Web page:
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Why Kind bars are suddenly everywhere

February 10, 2014, 3:00 PM UTC

FORTUNE — Kind Healthy Snacks’ founder Daniel Lubetzky had a modest ambition when he started the company in 2004. The son of a Holocaust survivor, Lubetzky says he wanted to bring more kindness to the world in the form of a healthy snack.

But Kind bars have rapidly become a serious competitor in the snack food industry. The fruit-and-nut snack is the fastest-growing energy and nutrition bar in the country and can be found in 80,000 locations nationally. Sales were close to $120 million in 2012, the privately held company says. That’s up from about $10 million in 2010, according to an estimate by market intelligence firm Euromonitor International.

Yet to simply state the company’s store count and growing revenues does not come close to describing the product’s omnipresent feel. Kind bars are showing up in in locations where they are the only bar — or sometimes even the only food product — for sale. When you board an Amtrak train, Kind bars are the only bars around. When you go to work, Kind bars may be placed out for free by your employer if not available for sale at the company cafeteria. When you go out to grab milk at the convenience store, Kind bars will stare you in the face at the register. When you go to a hockey or basketball game, Kind bars are sold next to the pizza and beer. And when you’re checking out at Bed Bath & Beyond (BBBY), Jamba Juice (JMBA), or Au Bon Pain, Kind bars are right there too.

All the standout places you may find a Kind bar are just one piece of the product’s extensive distribution network. A snack that was once available in just 1,000 specialty grocery stores like Whole Foods (WFM), Kind is now sold right next to its competition — mainly Clif Bar, General Mills (GIS), and Kellogg’s (K) — in more than 50 major U.S. chains including Trader Joe’s, Wal-Mart (WMT), Target (TGT), Costco (COST), and 7-Eleven.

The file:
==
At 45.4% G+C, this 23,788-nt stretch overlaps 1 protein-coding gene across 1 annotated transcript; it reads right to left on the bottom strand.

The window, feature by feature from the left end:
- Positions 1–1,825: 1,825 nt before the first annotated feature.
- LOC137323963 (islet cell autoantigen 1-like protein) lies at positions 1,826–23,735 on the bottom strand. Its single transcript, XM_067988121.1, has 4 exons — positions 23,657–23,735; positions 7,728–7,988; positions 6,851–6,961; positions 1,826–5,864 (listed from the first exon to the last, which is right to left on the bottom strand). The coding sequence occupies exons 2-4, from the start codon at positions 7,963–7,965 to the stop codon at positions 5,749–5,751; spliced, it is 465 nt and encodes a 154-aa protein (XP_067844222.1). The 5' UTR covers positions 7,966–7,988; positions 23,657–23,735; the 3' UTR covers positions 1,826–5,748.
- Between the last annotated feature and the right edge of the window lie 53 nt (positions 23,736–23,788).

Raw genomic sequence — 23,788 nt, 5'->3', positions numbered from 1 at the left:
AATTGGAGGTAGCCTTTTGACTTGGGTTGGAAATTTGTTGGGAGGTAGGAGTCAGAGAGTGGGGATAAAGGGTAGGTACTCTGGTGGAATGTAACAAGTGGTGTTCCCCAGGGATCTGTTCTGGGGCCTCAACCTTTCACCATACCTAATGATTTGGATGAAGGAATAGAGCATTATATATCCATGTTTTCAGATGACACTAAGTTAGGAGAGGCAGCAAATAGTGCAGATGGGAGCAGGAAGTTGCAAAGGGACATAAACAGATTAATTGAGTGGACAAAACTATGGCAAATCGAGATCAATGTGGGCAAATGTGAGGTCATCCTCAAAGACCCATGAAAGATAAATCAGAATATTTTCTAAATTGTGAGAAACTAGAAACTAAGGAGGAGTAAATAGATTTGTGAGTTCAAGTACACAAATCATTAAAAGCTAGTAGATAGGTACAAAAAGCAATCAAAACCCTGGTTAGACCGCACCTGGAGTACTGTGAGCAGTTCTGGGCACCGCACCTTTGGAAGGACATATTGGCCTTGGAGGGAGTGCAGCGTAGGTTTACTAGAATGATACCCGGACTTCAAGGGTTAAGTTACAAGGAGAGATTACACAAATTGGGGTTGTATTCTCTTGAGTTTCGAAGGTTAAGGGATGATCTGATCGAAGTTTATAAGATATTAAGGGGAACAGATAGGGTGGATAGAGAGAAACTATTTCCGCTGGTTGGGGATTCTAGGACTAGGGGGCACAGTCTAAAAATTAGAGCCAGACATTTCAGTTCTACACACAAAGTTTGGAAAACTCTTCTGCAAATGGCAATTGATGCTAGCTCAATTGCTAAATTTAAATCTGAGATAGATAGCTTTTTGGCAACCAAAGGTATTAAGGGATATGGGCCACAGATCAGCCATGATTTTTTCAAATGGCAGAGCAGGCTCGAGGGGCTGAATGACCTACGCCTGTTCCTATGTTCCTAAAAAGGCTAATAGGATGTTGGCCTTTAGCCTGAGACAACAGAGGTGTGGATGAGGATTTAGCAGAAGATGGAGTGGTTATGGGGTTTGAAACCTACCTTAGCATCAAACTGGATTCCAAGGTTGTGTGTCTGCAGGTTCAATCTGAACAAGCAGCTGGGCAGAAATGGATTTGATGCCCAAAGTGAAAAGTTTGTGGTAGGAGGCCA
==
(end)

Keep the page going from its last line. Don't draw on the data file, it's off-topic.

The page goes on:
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Kind bars’ distribution has grown so quickly that Lubetzky admits he is sometimes caught off guard when he walks into a store and sees his product on the shelf. “It is impossible not to find it once in a while in a place where you are [surprised],” says Lubetzky. He insists that he isn’t blindly saturating markets. He says Kind has been profitable with positive cash flow since the beginning. And he insists the company has to be methodical about putting the bars in outlets where they will actually sell, because they contain nuts and can go stale. “We want Kind to be available everywhere that our consumers are likely to look for us and not anywhere else.”

In the cutthroat competition for shelf space, it is a bit of a mystery how exactly the company is beating out its larger competitors. Several big retailers contacted by Fortune declined to discuss Kind. Naturally, Lubetzky attributes the bars’ ability to get shelf space primarily to their taste and how quickly they sell. Out of the 2,000 products in the nutritional bar category, six of the top 10 fastest-selling products are Kind bars, according to data from Nielsen provided to the company. (A representative from Nielsen said she could not share the data directly with Fortune due to client agreements).

“That data sells the shelf space itself,” Lubetzky says, noting that sales have doubled on average in each of the last four years.